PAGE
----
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undertone

[uhn-der-tohn] /ˈʌn dərˌtoʊn/
noun
1.
a low or subdued tone:
to speak in undertones.
2.
an unobtrusive or background sound:
an undertone of static from the receiver.
3.
an underlying quality or element; undercurrent:
There was an undertone of regret in his refusal.
4.
a subdued color; a color modified by an underlying color.
Origin of undertone
1800-1810
1800-10; under- + tone
Dictionary.com Unabridged
Based on the Random House Dictionary, © Random House, Inc. 2015.
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Examples from the Web for undertone
Contemporary Examples
Historical Examples
  • Two students appeared, gave their names to Fancher in an undertone, and sauntered out the back door of the building.

    Rebels of the Red Planet Charles Louis Fontenay
  • A chattering and hurrying of people could be heard as an undertone.

    The Leopard Woman Stewart Edward White
  • The faces, too, of most we meet are serious, and their voices in an undertone.

    Travels in Arabia Bayard Taylor
  • They had been speaking in an undertone, standing together at a window, apart from the rest.

    The Channings Mrs. Henry Wood
  • She seemed very proud and pleased and happy, though she spoke in an undertone, for Jane was within earshot.

    Prince Fortunatus William Black
  • "I will go with you quietly," he said to them, in an undertone.

    The Channings Mrs. Henry Wood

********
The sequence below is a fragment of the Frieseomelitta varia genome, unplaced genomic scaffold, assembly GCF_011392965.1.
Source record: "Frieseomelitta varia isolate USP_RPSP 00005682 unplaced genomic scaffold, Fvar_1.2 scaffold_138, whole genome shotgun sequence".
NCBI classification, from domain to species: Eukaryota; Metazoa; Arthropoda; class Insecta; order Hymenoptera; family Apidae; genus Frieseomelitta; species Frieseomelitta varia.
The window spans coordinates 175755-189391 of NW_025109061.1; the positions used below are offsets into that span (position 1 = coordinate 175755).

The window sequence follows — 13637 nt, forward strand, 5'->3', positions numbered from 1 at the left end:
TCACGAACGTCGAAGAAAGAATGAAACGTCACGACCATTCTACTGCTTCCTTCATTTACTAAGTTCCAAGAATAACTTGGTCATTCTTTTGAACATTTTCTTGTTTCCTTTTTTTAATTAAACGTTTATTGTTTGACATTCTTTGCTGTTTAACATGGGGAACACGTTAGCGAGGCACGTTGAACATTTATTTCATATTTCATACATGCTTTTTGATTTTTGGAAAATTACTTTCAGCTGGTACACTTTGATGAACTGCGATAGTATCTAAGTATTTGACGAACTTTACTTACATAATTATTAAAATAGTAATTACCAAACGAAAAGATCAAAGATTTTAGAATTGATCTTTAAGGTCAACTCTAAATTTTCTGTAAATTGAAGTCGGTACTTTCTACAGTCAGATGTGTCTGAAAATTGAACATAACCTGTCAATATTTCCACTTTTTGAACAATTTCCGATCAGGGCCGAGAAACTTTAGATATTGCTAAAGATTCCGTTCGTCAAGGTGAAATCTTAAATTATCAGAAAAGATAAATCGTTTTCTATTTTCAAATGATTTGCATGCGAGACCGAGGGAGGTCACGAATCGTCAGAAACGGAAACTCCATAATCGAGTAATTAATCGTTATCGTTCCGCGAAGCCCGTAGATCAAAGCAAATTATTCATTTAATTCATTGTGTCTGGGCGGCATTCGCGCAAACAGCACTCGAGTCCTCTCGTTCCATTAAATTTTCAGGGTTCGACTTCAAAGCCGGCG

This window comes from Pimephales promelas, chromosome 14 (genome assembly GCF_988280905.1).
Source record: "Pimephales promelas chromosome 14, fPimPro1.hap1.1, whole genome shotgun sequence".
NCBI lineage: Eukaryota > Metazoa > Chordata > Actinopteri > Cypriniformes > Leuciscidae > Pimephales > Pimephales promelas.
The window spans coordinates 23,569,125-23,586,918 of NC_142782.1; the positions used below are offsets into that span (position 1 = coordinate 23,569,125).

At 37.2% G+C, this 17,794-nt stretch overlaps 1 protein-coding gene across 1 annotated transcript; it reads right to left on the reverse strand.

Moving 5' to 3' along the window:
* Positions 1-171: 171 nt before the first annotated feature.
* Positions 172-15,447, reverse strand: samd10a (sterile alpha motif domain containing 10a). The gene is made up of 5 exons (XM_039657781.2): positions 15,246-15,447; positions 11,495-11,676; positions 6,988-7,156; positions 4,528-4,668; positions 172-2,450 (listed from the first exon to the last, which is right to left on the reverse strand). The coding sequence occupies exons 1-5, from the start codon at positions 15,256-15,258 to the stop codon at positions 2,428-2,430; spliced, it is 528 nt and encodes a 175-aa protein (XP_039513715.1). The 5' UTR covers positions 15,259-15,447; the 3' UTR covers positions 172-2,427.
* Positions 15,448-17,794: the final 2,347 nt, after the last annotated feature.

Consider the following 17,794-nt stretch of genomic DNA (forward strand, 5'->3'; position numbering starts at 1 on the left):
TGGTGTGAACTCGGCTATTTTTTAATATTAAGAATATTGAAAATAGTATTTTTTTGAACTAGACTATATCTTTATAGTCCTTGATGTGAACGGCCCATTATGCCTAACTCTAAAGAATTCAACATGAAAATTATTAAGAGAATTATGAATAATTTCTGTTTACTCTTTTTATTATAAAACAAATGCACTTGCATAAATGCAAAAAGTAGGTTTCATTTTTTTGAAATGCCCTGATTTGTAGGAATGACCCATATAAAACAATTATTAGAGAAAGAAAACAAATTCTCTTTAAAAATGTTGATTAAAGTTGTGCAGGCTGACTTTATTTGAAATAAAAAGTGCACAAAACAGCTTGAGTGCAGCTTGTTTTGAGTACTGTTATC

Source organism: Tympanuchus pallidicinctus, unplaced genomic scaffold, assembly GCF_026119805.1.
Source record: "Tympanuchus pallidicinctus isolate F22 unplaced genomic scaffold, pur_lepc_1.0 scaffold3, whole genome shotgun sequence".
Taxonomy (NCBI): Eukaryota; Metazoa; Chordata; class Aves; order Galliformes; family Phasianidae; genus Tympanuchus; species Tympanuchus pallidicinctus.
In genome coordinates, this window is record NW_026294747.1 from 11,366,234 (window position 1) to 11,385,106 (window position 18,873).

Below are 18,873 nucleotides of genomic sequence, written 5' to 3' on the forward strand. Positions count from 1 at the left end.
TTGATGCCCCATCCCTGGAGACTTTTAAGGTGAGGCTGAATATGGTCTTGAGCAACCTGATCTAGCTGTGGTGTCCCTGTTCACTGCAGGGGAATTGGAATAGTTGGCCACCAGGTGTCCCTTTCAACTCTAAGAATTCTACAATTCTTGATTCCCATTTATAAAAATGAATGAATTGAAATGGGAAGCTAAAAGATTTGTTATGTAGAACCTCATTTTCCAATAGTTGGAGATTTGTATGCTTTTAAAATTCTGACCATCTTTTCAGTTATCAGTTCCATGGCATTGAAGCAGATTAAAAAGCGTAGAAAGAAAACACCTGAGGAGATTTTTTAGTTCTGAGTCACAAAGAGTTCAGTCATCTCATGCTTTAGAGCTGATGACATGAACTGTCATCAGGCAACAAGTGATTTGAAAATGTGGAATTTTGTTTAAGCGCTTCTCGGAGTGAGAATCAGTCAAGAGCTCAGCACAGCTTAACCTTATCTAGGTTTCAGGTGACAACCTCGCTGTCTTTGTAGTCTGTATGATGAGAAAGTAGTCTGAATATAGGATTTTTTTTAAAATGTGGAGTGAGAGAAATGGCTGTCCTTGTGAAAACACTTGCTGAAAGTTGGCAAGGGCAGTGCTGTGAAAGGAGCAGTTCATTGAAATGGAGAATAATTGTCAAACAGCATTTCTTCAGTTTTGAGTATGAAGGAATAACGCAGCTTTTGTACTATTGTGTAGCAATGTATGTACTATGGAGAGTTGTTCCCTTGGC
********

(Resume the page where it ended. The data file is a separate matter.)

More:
• “Officers of the law, I should guess,” Salt replied in an undertone.

    Danger at the Drawbridge Mildred A. Wirt
  • Then, knowing Nani's history, he related it in an undertone.

British Dictionary definitions for undertone

undertone

/ˈʌndəˌtəʊn/
noun
1.
a quiet or hushed tone of voice
2.
an underlying tone or suggestion in words or actions: his offer has undertones of dishonesty
3.
a pale or subdued colour
Collins English Dictionary - Complete & Unabridged 2012 Digital Edition
© William Collins Sons & Co. Ltd. 1979, 1986 © HarperCollins
Publishers 1998, 2000, 2003, 2005, 2006, 2007, 2009, 2012
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Word Origin and History for undertone
n.

1762, "low or subdued tone," from under + tone. Figurative sense of "undercurrent of feelings, etc.," is attested from 1861.

Online Etymology Dictionary, © 2010 Douglas Harper
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10
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